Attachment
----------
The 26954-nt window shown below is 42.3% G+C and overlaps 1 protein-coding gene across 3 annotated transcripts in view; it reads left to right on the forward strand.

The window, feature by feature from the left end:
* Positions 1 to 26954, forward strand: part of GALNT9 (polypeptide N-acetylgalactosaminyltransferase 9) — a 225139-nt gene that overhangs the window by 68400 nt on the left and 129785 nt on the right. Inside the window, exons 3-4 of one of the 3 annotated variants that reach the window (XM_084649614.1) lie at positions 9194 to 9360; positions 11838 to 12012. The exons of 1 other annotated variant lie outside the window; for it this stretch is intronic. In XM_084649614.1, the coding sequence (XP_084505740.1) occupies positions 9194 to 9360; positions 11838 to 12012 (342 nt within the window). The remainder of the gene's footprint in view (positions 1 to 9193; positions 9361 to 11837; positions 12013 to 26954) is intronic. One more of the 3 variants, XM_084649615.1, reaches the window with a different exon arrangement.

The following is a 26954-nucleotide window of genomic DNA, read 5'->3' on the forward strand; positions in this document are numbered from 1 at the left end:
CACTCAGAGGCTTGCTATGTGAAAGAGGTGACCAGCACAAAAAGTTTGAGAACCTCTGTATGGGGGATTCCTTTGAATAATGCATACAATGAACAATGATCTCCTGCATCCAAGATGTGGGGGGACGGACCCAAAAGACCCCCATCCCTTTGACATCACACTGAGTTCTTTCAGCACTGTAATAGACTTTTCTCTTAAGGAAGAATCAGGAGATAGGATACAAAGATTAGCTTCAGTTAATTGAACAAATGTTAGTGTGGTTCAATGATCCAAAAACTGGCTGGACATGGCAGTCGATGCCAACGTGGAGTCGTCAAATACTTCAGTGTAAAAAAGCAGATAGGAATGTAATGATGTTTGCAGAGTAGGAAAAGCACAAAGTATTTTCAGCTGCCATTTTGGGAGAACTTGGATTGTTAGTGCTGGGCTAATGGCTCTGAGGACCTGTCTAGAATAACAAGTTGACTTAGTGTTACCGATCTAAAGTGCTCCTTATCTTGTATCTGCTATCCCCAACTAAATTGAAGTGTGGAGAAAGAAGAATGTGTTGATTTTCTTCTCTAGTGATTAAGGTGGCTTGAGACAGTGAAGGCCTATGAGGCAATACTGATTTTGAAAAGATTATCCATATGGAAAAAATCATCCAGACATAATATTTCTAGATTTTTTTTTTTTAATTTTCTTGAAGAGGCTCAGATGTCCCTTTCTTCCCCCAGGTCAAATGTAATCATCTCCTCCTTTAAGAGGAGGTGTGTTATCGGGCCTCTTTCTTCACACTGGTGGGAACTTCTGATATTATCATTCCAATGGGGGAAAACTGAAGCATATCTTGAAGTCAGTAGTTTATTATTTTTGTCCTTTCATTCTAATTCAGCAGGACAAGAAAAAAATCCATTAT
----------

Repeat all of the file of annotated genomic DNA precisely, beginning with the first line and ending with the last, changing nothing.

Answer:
The 26954-nt window shown below is 42.3% G+C and overlaps 1 protein-coding gene across 3 annotated transcripts in view; it reads left to right on the forward strand.

The window, feature by feature from the left end:
* Positions 1 to 26954, forward strand: part of GALNT9 (polypeptide N-acetylgalactosaminyltransferase 9) — a 225139-nt gene that overhangs the window by 68400 nt on the left and 129785 nt on the right. Inside the window, exons 3-4 of one of the 3 annotated variants that reach the window (XM_084649614.1) lie at positions 9194 to 9360; positions 11838 to 12012. The exons of 1 other annotated variant lie outside the window; for it this stretch is intronic. In XM_084649614.1, the coding sequence (XP_084505740.1) occupies positions 9194 to 9360; positions 11838 to 12012 (342 nt within the window). The remainder of the gene's footprint in view (positions 1 to 9193; positions 9361 to 11837; positions 12013 to 26954) is intronic. One more of the 3 variants, XM_084649615.1, reaches the window with a different exon arrangement.

The following is a 26954-nucleotide window of genomic DNA, read 5'->3' on the forward strand; positions in this document are numbered from 1 at the left end:
CACTCAGAGGCTTGCTATGTGAAAGAGGTGACCAGCACAAAAAGTTTGAGAACCTCTGTATGGGGGATTCCTTTGAATAATGCATACAATGAACAATGATCTCCTGCATCCAAGATGTGGGGGGACGGACCCAAAAGACCCCCATCCCTTTGACATCACACTGAGTTCTTTCAGCACTGTAATAGACTTTTCTCTTAAGGAAGAATCAGGAGATAGGATACAAAGATTAGCTTCAGTTAATTGAACAAATGTTAGTGTGGTTCAATGATCCAAAAACTGGCTGGACATGGCAGTCGATGCCAACGTGGAGTCGTCAAATACTTCAGTGTAAAAAAGCAGATAGGAATGTAATGATGTTTGCAGAGTAGGAAAAGCACAAAGTATTTTCAGCTGCCATTTTGGGAGAACTTGGATTGTTAGTGCTGGGCTAATGGCTCTGAGGACCTGTCTAGAATAACAAGTTGACTTAGTGTTACCGATCTAAAGTGCTCCTTATCTTGTATCTGCTATCCCCAACTAAATTGAAGTGTGGAGAAAGAAGAATGTGTTGATTTTCTTCTCTAGTGATTAAGGTGGCTTGAGACAGTGAAGGCCTATGAGGCAATACTGATTTTGAAAAGATTATCCATATGGAAAAAATCATCCAGACATAATATTTCTAGATTTTTTTTTTTTAATTTTCTTGAAGAGGCTCAGATGTCCCTTTCTTCCCCCAGGTCAAATGTAATCATCTCCTCCTTTAAGAGGAGGTGTGTTATCGGGCCTCTTTCTTCACACTGGTGGGAACTTCTGATATTATCATTCCAATGGGGGAAAACTGAAGCATATCTTGAAGTCAGTAGTTTATTATTTTTGTCCTTTCATTCTAATTCAGCAGGACAAGAAAAAAATCCATTAT